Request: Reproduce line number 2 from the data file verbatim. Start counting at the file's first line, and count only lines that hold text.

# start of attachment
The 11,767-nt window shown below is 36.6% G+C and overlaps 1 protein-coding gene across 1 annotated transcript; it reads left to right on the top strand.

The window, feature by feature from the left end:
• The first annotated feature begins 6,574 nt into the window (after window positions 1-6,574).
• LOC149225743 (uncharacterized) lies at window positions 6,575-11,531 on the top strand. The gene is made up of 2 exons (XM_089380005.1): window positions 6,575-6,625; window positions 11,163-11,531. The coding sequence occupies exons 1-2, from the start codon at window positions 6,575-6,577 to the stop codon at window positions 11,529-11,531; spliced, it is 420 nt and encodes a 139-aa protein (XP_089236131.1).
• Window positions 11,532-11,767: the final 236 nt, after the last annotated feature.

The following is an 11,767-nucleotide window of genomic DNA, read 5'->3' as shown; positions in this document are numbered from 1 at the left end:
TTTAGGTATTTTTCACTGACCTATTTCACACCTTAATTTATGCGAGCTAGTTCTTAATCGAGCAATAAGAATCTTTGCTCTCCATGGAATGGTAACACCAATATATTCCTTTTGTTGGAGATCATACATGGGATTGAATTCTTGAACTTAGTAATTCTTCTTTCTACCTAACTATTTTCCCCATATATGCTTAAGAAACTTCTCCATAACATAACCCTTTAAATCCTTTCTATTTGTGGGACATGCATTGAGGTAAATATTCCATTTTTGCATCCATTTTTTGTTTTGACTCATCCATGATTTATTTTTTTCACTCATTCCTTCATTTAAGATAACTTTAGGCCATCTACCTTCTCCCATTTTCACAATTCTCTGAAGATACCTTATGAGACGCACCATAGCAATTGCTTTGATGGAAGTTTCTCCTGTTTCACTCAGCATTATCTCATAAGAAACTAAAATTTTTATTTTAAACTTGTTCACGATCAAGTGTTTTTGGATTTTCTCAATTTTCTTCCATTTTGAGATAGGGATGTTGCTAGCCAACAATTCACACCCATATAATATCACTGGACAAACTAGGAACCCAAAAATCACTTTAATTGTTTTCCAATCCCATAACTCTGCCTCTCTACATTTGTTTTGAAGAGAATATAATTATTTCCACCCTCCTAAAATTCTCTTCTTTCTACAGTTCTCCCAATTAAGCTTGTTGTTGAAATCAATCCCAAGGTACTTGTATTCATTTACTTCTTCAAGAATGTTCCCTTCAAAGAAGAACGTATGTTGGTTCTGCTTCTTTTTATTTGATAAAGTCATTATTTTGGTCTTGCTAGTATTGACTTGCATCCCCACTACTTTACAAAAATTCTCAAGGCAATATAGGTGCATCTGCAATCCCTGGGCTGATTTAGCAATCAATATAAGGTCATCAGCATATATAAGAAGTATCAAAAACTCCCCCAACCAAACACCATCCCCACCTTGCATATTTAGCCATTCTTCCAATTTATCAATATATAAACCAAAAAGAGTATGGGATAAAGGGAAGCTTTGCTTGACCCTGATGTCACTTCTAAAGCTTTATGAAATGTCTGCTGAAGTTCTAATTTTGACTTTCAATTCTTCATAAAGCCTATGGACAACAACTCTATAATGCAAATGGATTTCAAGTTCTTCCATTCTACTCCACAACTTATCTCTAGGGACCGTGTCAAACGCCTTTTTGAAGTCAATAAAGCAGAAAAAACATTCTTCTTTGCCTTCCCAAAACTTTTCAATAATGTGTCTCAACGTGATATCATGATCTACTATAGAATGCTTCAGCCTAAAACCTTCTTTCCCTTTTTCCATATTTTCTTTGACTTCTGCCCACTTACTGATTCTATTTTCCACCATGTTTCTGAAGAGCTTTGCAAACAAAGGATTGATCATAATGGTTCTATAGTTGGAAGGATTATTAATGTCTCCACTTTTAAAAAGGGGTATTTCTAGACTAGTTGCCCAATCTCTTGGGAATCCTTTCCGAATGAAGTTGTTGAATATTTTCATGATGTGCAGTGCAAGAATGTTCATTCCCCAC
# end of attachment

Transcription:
The window, feature by feature from the left end: